SEATTLE -- When you've already strung together more than 18 consecutive scoreless innings, what's one more? Well, for rookie right-hander Brandon Morrow, the perfect ninth inning he pitched Saturday night against the Reds was more than just another scoreless inning. "It was exactly what the doctor ordered," pitching coach Rafael Chaves said Sunday morning.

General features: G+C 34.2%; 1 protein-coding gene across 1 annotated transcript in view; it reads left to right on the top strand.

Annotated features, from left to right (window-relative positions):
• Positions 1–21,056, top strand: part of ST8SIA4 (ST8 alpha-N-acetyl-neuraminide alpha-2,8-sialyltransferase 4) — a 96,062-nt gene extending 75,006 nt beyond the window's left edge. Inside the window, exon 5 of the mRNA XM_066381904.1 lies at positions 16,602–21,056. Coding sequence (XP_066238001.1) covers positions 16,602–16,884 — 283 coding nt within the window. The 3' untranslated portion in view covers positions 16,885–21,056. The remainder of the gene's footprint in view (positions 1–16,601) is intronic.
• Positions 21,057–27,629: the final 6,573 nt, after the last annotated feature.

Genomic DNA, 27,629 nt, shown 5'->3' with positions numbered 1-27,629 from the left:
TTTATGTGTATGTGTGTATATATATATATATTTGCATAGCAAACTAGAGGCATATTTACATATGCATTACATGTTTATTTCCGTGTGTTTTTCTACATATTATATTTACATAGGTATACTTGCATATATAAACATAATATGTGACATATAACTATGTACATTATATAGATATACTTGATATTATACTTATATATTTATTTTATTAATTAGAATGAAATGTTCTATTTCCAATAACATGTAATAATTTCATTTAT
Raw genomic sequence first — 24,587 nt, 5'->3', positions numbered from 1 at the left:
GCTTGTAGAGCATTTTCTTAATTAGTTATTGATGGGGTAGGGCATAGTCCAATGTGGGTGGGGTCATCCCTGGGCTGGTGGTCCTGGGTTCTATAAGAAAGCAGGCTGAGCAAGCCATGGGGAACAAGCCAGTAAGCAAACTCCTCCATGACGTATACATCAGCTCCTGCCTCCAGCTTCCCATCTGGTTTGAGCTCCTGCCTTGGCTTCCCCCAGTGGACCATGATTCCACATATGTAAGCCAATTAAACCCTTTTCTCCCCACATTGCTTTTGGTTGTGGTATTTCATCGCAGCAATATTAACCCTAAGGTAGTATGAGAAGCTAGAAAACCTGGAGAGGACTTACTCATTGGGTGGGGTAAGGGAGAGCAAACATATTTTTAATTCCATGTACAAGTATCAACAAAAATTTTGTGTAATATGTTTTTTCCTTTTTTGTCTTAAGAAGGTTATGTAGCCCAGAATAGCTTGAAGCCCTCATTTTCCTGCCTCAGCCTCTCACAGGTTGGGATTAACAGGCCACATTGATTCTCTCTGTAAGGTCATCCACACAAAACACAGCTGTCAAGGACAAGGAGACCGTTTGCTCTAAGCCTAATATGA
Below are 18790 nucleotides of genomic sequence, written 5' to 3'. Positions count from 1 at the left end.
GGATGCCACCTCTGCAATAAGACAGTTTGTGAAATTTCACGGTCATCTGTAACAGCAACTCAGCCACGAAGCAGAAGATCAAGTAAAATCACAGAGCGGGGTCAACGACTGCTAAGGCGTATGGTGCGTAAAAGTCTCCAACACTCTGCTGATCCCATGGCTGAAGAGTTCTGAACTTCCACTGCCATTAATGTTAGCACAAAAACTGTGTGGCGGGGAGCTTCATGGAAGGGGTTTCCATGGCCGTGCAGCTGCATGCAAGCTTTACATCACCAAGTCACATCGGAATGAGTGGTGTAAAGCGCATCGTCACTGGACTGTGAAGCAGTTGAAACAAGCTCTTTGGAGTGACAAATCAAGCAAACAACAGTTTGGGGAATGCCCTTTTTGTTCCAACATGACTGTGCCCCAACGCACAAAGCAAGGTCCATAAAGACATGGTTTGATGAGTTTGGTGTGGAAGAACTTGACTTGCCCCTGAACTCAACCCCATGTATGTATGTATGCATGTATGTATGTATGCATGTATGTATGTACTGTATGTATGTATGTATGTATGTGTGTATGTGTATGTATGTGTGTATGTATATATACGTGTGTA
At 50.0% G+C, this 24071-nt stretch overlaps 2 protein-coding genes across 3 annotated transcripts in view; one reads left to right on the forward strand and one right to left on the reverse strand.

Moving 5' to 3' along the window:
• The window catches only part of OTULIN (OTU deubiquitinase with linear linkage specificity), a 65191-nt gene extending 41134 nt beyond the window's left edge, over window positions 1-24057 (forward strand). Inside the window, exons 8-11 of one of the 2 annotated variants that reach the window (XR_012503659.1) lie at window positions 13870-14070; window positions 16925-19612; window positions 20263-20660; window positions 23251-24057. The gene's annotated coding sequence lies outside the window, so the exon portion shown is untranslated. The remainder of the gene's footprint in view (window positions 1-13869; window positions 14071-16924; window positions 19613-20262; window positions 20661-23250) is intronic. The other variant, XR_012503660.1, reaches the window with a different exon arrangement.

Some seeds of doubt could have been planted inside Morrow's head during shaky back-to-back relief outings against the Cubs at Wrigley Field on June 14 and three days later against the Astros in Houston. He surrendered as many runs in those two games (five) as he had all season. For the first time this season, he appeared to fall into a familiar trap of not trusting his stuff. "It doesn't take a whole lot for a young player to doubt himself a little bit," manager Mike Hargrove said, "but Brandon is a confident kid, and he should be. He needed it [a solid outing] more than I did. I have a lot of confidence in him, I really do." Even so, Morrow had six days to work his way out of that two-game funk on the road. The bullpen sessions with Chaves and bullpen coach Jim Slaton apparently worked, and Morrow came out of the 'pen Saturday night throwing strikes and using his breaking pitches more than previous outings. Morrow needed just 11 pitches to get three outs and seven of the pitches were strikes. "It's good to get back on track a little bit," the soft-spoken Morrow said on Sunday. "The difference? I threw strikes and that was about it, really." It was a far cry from most of his appearances leading up to the debacles in Chicago and Houston. Morrow had walked 10 batters in 6 1/3 innings this month prior to Saturday night. "He was under control, threw strikes and showed some good breaking balls," Hargrove said. Morrow even threw a changeup for the first time in a game situation, using it to retire Alex Gonzalez on a flyout to left field for the final out of the game. "I've been working on that pitch for awhile," he said, "but never had a chance to throw it in a game." In truth, he was doing so well with his high-powered fastball that he didn't need another pitch. "I never thought he was perfect," Chaves said. "He has been exceptionally good, better than anyone expected. Then, he had a couple of rough outings in a row there to show that he's human."